Relationships between fighters and trainers in the world of boxing can often sour and no one who has worked in the industry will ever try and tell you that they are for better or for worse. Far from it, they almost always revolve around what is best for the fighter with the trainer often left out in the cold after a bad performance.
Indeed, they are the first to go after a defeat or even a win that was too close for comfort, as Tyson Fury demonstrated after parting ways with trainer Ben Davison in 2019 after recording a string of wins that were far from convincing. It’s a cut-throat business and the latest to find that out was Dillan Whyte’s now-former trainer Mark Tibbs, who was let go via email in July after working together for four years.
Whyte cited geographical reasons for the parting of ways as the 32-year-old moved his training camp to Portugal whilst Tibbs was in London focusing on his gym. It’s hard to say for sure either way what has gone on but the timing, to say the very least, is extremely curious with Whyte scheduled to fight in a month’s time against Alexander Povetkin.
You can only imagine that Whyte is so convinced that he has Povetkin’s number that a change of trainer at the eleventh hour won’t change the outcome. He may be right, at odds of 2/7 to win the fight in boxing betting he is certainly the overwhelming favourite, but there is an air of complacency about this decision that does make one raise an eyebrow. Only the result will say for sure if this was the right call.
Mark Tibbs, you see, was the man to get Whyte back on track after being knocked out by Anthony Joshua in 2015. Back on track may actually be downplaying it to a significant degree as Whyte would record eleven straight victories with Tibbs in his corner and in doing so, make himself the mandatory challenger for the WBC championship. Going unbeaten since 2016 is an incredible feat after many thought that the end was nigh after being brutally beaten by Joshua.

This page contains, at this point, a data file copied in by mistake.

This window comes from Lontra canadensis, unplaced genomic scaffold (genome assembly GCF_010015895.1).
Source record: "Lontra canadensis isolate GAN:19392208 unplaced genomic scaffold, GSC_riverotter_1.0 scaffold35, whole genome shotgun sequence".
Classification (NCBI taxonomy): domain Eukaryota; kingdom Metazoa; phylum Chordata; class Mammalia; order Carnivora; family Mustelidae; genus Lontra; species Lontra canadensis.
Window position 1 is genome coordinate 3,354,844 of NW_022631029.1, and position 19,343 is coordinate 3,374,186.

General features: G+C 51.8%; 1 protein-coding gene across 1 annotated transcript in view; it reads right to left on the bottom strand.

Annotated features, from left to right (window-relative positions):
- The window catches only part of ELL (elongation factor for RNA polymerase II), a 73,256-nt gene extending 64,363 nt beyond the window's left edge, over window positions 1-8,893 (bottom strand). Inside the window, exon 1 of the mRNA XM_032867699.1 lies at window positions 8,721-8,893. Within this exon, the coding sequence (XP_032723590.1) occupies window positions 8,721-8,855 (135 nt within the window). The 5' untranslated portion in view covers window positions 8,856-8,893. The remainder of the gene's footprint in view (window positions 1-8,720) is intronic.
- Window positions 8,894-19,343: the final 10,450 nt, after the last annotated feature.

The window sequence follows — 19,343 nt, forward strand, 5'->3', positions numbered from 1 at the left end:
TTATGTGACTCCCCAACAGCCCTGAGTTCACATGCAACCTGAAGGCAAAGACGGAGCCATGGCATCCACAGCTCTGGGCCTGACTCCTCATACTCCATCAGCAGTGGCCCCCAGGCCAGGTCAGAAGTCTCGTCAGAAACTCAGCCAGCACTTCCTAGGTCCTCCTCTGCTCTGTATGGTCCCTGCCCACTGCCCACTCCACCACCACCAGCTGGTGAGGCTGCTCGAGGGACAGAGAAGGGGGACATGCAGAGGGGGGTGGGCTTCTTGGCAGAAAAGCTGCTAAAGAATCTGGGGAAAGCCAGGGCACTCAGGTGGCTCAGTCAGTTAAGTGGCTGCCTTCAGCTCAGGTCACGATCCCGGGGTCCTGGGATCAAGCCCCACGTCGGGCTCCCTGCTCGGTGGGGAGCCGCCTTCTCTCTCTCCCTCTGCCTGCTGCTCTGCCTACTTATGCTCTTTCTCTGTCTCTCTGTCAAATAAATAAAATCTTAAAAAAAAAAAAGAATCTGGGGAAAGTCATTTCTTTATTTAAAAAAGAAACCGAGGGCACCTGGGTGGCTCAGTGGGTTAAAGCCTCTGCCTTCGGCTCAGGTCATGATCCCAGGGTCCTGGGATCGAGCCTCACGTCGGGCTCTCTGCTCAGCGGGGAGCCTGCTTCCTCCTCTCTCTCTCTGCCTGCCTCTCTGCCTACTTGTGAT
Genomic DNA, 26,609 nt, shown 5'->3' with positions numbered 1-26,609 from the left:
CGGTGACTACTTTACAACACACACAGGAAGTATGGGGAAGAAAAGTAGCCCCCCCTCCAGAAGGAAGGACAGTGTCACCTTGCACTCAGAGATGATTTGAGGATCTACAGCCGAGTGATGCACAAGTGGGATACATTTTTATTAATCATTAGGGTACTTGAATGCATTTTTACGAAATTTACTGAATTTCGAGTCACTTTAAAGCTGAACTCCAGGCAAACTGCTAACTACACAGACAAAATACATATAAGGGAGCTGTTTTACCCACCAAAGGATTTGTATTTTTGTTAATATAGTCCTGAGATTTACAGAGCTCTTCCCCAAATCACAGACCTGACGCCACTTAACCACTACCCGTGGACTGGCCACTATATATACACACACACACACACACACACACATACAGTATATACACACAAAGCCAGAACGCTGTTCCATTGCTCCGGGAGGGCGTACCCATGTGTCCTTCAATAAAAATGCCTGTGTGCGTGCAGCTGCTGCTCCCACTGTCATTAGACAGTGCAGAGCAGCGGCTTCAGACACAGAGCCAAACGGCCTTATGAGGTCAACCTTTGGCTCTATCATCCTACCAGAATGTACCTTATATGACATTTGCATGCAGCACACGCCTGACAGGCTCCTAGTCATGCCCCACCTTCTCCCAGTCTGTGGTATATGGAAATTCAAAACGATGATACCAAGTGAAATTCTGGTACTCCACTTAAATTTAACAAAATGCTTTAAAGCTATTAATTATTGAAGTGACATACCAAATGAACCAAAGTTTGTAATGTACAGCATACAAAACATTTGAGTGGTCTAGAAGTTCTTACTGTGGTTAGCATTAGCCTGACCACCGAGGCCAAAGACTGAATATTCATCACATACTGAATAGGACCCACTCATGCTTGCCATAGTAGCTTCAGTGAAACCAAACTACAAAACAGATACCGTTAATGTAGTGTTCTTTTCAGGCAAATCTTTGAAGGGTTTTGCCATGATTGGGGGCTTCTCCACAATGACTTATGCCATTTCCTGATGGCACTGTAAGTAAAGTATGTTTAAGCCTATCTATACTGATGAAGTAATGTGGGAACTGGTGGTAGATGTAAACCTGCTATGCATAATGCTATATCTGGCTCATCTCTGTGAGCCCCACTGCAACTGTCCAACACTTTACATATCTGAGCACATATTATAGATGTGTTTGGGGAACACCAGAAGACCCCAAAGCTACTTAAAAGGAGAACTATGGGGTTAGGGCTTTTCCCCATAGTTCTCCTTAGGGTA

Deciding to let Tibbs go after such a successful collaboration together could open the door for Povetkin when before it appeared to be slammed shut and bolted closed. Any sort of disruption and change in style will only serve to assist Povetkin in overcoming an opponent who looked unbeatable at the start of July.
Of course, Dillian Whyte may well know best and is perfectly entitled to decide the way forward in his career, as he has done so now. Professional sport though is packed full of cautionary tales about changing a winning formula and how detrimental it can be in the long run.
All eyes will be on the upcoming bout between the Englishman and the Russian in Brentwood now that the playing fields have been ever so slightly levelled. Time will tell if Whyte made the right decision but the worry is that if he didn’t, an extremely painful lesson will be taught by the vicious Povetkin.